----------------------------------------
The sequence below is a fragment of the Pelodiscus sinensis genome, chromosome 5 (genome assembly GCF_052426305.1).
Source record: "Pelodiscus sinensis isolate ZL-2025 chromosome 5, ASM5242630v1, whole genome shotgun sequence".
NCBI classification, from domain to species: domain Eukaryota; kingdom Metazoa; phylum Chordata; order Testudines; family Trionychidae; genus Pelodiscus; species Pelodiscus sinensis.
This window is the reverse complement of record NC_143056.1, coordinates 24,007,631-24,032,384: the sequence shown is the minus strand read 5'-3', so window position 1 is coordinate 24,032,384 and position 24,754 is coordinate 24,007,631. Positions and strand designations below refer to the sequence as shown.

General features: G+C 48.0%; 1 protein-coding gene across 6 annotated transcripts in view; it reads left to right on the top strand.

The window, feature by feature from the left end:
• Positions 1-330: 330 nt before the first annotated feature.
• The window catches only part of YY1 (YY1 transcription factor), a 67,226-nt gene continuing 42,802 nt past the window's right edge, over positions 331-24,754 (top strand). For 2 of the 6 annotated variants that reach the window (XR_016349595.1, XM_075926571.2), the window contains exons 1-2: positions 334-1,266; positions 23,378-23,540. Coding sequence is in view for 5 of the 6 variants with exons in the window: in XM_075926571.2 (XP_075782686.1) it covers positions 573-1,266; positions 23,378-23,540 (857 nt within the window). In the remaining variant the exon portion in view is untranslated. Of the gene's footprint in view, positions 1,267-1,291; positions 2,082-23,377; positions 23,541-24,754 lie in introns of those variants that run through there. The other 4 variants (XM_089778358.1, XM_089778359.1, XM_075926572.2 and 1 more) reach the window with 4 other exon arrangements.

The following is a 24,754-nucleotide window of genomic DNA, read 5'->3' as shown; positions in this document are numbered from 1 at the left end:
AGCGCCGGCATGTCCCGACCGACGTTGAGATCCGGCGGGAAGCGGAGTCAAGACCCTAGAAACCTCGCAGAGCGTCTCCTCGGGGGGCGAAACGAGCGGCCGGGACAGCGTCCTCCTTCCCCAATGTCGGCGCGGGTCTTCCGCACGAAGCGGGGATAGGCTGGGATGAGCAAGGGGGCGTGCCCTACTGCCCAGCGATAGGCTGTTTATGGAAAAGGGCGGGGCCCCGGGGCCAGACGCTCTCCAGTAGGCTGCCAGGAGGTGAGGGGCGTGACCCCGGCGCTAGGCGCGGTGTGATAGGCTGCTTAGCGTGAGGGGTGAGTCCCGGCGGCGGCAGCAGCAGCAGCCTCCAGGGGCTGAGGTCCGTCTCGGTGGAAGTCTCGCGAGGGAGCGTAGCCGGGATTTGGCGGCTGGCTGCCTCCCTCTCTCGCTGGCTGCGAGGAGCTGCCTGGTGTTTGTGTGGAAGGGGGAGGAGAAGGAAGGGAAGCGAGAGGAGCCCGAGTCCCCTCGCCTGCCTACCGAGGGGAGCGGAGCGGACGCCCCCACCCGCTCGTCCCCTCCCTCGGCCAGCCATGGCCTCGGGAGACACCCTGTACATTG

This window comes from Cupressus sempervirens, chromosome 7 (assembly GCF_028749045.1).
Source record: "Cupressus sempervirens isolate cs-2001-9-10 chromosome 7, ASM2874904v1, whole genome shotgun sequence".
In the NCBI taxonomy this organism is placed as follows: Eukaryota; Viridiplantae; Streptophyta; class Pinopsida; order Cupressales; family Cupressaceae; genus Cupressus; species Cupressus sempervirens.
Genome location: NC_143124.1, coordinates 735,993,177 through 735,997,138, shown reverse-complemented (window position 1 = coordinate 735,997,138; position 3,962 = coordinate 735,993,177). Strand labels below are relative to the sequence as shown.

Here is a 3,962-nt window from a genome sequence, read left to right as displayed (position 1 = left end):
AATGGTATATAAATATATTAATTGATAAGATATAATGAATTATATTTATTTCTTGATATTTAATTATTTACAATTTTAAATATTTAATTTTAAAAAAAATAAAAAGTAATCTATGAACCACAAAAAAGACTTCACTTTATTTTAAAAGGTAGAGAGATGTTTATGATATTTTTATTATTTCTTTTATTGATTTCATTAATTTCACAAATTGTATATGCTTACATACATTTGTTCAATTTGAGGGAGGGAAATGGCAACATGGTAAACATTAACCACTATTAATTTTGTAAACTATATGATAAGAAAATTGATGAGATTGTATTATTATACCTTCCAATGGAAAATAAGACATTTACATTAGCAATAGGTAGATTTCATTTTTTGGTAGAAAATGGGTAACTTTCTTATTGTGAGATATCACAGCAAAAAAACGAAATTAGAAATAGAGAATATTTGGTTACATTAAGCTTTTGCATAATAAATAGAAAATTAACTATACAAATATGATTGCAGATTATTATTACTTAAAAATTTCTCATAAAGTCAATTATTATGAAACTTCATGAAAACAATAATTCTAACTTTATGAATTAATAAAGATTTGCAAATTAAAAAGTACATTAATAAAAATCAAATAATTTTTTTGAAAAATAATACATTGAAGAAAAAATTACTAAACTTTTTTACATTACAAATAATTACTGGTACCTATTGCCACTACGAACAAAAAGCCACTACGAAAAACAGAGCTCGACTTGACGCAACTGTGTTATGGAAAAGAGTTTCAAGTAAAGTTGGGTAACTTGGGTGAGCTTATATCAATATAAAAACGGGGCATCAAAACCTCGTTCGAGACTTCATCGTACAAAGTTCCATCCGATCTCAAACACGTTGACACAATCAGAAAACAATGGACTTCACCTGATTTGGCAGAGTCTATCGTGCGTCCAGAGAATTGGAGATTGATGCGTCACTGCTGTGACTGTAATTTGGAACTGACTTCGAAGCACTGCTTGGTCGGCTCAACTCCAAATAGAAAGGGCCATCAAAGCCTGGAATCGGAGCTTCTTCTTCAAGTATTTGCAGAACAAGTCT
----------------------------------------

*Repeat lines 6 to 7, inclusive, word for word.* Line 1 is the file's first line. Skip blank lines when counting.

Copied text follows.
The window, feature by feature from the left end:
• Positions 1-330: 330 nt before the first annotated feature.